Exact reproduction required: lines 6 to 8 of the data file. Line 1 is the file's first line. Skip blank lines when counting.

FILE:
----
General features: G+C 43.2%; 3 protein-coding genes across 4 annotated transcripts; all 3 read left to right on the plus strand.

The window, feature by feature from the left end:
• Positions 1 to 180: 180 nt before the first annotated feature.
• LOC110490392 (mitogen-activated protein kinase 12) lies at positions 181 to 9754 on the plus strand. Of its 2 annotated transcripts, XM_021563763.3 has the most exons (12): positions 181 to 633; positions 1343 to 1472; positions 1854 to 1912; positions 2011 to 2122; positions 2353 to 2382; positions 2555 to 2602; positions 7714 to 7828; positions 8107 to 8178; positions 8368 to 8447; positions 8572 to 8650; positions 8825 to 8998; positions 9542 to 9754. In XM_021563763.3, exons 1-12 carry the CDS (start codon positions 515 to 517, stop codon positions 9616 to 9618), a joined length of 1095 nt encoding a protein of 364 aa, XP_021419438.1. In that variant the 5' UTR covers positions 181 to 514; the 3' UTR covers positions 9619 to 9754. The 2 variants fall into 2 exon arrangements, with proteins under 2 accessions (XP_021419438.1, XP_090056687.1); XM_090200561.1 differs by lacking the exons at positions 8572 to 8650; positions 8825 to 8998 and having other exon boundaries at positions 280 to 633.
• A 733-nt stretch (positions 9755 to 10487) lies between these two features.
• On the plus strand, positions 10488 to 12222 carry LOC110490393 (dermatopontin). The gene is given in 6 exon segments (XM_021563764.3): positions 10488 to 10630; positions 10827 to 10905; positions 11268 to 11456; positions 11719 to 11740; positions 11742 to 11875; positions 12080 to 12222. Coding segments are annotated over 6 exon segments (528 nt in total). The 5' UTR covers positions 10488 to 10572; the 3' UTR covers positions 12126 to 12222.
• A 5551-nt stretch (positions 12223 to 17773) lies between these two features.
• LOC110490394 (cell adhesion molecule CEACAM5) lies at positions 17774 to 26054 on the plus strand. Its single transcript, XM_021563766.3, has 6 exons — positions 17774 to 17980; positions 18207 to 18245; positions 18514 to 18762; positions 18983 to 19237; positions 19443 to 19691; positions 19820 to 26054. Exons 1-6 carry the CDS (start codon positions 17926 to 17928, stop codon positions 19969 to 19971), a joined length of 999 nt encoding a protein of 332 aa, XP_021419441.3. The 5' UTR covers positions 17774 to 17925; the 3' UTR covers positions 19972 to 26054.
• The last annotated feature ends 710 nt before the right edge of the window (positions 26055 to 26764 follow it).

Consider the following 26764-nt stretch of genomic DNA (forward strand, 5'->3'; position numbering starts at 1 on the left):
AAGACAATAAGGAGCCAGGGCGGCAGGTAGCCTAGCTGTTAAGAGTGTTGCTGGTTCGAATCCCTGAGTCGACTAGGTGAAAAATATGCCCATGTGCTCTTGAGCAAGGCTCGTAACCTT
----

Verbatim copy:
• On the plus strand, positions 10488 to 12222 carry LOC110490393 (dermatopontin). The gene is given in 6 exon segments (XM_021563764.3): positions 10488 to 10630; positions 10827 to 10905; positions 11268 to 11456; positions 11719 to 11740; positions 11742 to 11875; positions 12080 to 12222. Coding segments are annotated over 6 exon segments (528 nt in total). The 5' UTR covers positions 10488 to 10572; the 3' UTR covers positions 12126 to 12222.
• A 5551-nt stretch (positions 12223 to 17773) lies between these two features.
• LOC110490394 (cell adhesion molecule CEACAM5) lies at positions 17774 to 26054 on the plus strand. Its single transcript, XM_021563766.3, has 6 exons — positions 17774 to 17980; positions 18207 to 18245; positions 18514 to 18762; positions 18983 to 19237; positions 19443 to 19691; positions 19820 to 26054. Exons 1-6 carry the CDS (start codon positions 17926 to 17928, stop codon positions 19969 to 19971), a joined length of 999 nt encoding a protein of 332 aa, XP_021419441.3. The 5' UTR covers positions 17774 to 17925; the 3' UTR covers positions 19972 to 26054.